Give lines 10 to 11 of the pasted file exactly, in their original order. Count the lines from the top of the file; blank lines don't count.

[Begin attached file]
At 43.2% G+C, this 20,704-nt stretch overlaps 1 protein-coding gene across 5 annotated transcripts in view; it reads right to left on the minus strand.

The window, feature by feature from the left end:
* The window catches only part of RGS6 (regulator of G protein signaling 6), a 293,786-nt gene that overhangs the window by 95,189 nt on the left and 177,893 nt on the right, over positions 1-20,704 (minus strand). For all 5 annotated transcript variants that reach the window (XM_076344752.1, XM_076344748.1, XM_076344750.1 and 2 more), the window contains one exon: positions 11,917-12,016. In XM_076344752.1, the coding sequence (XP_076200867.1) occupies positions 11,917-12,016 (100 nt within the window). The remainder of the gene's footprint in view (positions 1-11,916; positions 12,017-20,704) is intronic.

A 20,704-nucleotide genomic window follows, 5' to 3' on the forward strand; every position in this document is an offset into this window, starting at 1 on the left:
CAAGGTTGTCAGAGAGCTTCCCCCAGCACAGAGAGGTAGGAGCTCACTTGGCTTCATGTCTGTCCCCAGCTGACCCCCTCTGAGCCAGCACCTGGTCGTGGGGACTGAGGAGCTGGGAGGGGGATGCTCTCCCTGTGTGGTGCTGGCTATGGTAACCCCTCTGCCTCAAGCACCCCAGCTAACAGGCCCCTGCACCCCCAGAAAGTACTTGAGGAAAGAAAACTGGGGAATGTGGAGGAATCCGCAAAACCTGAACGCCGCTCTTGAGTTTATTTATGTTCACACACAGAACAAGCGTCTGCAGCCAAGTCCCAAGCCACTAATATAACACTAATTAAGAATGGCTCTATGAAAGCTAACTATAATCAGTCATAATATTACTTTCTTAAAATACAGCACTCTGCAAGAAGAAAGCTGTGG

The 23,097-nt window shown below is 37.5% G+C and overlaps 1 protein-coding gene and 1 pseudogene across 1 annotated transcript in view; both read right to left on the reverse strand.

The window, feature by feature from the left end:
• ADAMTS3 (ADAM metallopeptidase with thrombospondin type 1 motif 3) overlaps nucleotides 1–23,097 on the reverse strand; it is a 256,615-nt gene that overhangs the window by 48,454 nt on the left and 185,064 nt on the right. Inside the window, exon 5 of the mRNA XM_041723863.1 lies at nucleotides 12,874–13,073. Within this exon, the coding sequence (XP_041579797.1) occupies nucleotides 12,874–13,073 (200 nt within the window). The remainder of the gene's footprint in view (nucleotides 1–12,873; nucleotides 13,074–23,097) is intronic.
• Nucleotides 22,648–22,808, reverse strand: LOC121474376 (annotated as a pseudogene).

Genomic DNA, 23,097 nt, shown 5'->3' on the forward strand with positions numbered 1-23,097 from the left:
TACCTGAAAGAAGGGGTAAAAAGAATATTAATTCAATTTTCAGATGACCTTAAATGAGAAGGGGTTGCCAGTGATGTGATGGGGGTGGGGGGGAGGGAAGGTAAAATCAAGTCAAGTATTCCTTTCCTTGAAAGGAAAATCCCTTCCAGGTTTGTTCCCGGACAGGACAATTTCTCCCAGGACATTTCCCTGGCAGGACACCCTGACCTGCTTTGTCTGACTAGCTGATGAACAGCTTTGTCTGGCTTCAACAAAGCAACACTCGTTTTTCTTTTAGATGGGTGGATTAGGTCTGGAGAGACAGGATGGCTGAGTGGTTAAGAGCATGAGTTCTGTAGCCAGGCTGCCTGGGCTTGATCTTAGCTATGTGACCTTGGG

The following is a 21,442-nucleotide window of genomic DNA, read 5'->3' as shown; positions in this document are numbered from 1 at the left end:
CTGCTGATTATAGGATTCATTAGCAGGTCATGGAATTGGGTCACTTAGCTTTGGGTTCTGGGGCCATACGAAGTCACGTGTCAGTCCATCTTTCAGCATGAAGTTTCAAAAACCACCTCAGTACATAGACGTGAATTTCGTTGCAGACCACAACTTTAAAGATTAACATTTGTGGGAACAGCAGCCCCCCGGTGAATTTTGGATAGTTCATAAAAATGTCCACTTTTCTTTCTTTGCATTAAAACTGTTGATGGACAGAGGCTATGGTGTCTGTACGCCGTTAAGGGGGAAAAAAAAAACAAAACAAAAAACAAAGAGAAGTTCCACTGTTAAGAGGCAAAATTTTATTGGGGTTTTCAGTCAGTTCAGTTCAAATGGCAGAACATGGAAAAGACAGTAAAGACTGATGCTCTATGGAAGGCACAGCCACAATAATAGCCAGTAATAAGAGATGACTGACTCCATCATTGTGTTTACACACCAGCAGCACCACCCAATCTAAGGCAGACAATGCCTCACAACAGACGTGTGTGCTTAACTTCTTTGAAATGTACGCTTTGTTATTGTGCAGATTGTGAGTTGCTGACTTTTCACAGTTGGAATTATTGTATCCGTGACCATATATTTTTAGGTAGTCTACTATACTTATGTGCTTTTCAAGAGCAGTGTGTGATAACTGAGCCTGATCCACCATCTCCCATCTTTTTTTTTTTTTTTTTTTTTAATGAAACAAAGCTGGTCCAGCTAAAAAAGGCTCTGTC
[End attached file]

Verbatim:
Genomic DNA, 23,097 nt, shown 5'->3' on the forward strand with positions numbered 1-23,097 from the left:
TACCTGAAAGAAGGGGTAAAAAGAATATTAATTCAATTTTCAGATGACCTTAAATGAGAAGGGGTTGCCAGTGATGTGATGGGGGTGGGGGGGAGGGAAGGTAAAATCAAGTCAAGTATTCCTTTCCTTGAAAGGAAAATCCCTTCCAGGTTTGTTCCCGGACAGGACAATTTCTCCCAGGACATTTCCCTGGCAGGACACCCTGACCTGCTTTGTCTGACTAGCTGATGAACAGCTTTGTCTGGCTTCAACAAAGCAACACTCGTTTTTCTTTTAGATGGGTGGATTAGGTCTGGAGAGACAGGATGGCTGAGTGGTTAAGAGCATGAGTTCTGTAGCCAGGCTGCCTGGGCTTGATCTTAGCTATGTGACCTTGGG